Nano-Proprietary, Inc. announced late this week that the jury has reached a verdict in its litigation against Canon, Inc. In its verdict, the jury decided that Nano-Proprietary was due no additional damages beyond those already received, which includes the right to keep the $5.5 million
that it originally received and termination of the original license agreement. The jury noted that it's hard to assess damages when no product has yet to be sold. Before the ruling, Tom Bijou, Chief Executive officer of Nano-Proprietary, Inc dropped the Fraud charges before jury deliberated in a goodwill gesture toward Canon. During the pleadings, Canon said that they were going to renegotiate the license and bring SED TV to market in the U.S. Of course, it begs the question, "Will they?"
We have to remember that Nano-Proprietary, Inc. is only a holding company consisting of two wholly owned operating subsidiaries. The first is Applied Nanotech Inc., which is a research and commercialization organization dedicated to developing applications for
nanotechnology with an extremely strong position in the fields of electron emission applications from carbon film/nanotubes, sensors, functionalized nanomaterials, and nanoelectronics. Their other company is Electronic Billboard Technology, Inc. (EBT), which has a financial interest in technology related to electronic digitized sign technology. Nano-Proprietary's website is .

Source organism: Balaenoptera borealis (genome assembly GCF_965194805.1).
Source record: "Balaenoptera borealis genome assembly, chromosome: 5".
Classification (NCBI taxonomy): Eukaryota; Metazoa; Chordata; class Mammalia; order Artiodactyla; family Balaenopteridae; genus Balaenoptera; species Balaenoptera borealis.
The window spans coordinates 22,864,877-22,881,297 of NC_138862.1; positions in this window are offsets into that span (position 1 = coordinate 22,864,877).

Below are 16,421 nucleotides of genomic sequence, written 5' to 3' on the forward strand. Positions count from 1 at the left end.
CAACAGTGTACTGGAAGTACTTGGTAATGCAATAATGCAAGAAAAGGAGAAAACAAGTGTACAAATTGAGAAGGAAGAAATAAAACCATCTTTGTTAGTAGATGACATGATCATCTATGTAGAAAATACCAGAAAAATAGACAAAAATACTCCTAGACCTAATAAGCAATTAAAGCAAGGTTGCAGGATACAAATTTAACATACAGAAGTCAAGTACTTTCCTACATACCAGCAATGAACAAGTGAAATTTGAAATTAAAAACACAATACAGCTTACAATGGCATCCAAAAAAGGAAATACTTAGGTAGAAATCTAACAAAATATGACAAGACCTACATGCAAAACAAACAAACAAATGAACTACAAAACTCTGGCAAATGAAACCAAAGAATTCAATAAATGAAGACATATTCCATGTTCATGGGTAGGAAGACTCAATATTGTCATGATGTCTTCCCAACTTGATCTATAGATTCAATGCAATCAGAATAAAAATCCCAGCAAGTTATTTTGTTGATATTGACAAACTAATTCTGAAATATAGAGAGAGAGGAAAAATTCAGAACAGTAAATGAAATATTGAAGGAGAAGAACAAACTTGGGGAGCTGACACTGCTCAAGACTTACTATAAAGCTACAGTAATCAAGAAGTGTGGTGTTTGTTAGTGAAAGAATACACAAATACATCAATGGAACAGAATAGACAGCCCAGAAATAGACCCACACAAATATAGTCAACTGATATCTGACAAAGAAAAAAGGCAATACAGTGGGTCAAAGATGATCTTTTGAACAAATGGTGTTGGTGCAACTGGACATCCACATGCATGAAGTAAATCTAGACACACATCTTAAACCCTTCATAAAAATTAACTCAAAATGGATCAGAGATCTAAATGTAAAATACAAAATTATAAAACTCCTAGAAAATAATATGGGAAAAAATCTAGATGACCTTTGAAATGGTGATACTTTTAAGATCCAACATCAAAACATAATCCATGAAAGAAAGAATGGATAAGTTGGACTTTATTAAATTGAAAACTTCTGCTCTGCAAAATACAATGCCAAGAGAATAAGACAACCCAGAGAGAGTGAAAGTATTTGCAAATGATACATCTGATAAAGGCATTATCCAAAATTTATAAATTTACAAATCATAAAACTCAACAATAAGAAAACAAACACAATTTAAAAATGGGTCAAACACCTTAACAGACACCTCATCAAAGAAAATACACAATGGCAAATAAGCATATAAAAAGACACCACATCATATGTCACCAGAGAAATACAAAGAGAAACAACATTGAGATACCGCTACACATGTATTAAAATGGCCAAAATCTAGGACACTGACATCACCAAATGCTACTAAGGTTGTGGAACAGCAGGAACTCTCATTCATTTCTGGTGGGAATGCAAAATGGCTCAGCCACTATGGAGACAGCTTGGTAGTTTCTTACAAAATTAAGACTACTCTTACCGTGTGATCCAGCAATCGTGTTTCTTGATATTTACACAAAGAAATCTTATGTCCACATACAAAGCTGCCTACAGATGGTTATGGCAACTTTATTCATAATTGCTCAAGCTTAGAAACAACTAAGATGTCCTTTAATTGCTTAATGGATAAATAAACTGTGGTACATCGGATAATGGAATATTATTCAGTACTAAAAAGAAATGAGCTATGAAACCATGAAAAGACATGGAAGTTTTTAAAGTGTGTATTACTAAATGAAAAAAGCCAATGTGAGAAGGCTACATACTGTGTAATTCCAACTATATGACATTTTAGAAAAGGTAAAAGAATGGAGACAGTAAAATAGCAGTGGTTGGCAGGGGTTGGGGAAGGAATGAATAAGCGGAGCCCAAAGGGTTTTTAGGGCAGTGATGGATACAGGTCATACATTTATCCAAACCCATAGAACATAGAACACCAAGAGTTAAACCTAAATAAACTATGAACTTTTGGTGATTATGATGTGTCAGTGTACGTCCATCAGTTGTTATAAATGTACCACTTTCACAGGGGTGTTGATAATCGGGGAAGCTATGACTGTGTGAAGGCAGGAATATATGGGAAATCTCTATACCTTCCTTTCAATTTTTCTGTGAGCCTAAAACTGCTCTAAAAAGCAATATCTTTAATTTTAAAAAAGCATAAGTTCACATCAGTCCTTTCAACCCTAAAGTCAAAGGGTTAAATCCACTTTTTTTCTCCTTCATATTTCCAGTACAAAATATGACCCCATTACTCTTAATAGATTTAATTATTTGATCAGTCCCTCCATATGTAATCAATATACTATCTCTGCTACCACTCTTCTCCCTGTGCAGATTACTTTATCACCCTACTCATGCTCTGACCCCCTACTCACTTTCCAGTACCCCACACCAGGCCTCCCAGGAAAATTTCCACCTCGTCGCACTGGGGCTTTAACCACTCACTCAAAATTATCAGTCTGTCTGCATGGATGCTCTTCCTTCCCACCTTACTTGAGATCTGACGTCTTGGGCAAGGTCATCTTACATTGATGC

Nano's CEO Bijou issued the following statement on the ruling, "While we are disappointed by the jury's verdict, we need to keep in mind that we already had the most important victory in the case when the Court validated our termination of Canon's license as a result of their material breach of the contract. We were also pleased that during the trial, Canon confirmed its plans to move forward with its SED TV and continue to believe that the advent of field emission display televisions will be a signal event for Nano-Proprietary. We made a significant gesture to Canon during the course of the trial that we hope will provide a framework of cooperation and negotiation for the future. Nothing about today's verdict changes the fact that we have significant intellectual property that we believe will have to be licensed by anybody, including Canon, that wishes to sell televisions based on electron emissions in the broad geographical areas of the world where our IP is in effect. The vast majority of our revenue forecast for 2007 has little to do with televisions. Our growth in the materials and sensor business continues to be one of the drivers of our future."
Theoretically, Canon could still deliver an SED HDTV within six months staying with its original timetable. On the other hand, another company could also license the technology from Nano-Proprietary leaving Canon to look for another display technology such as OLED. And, of course, it still begs the question of Toshiba, and what will they do about an advanced display product.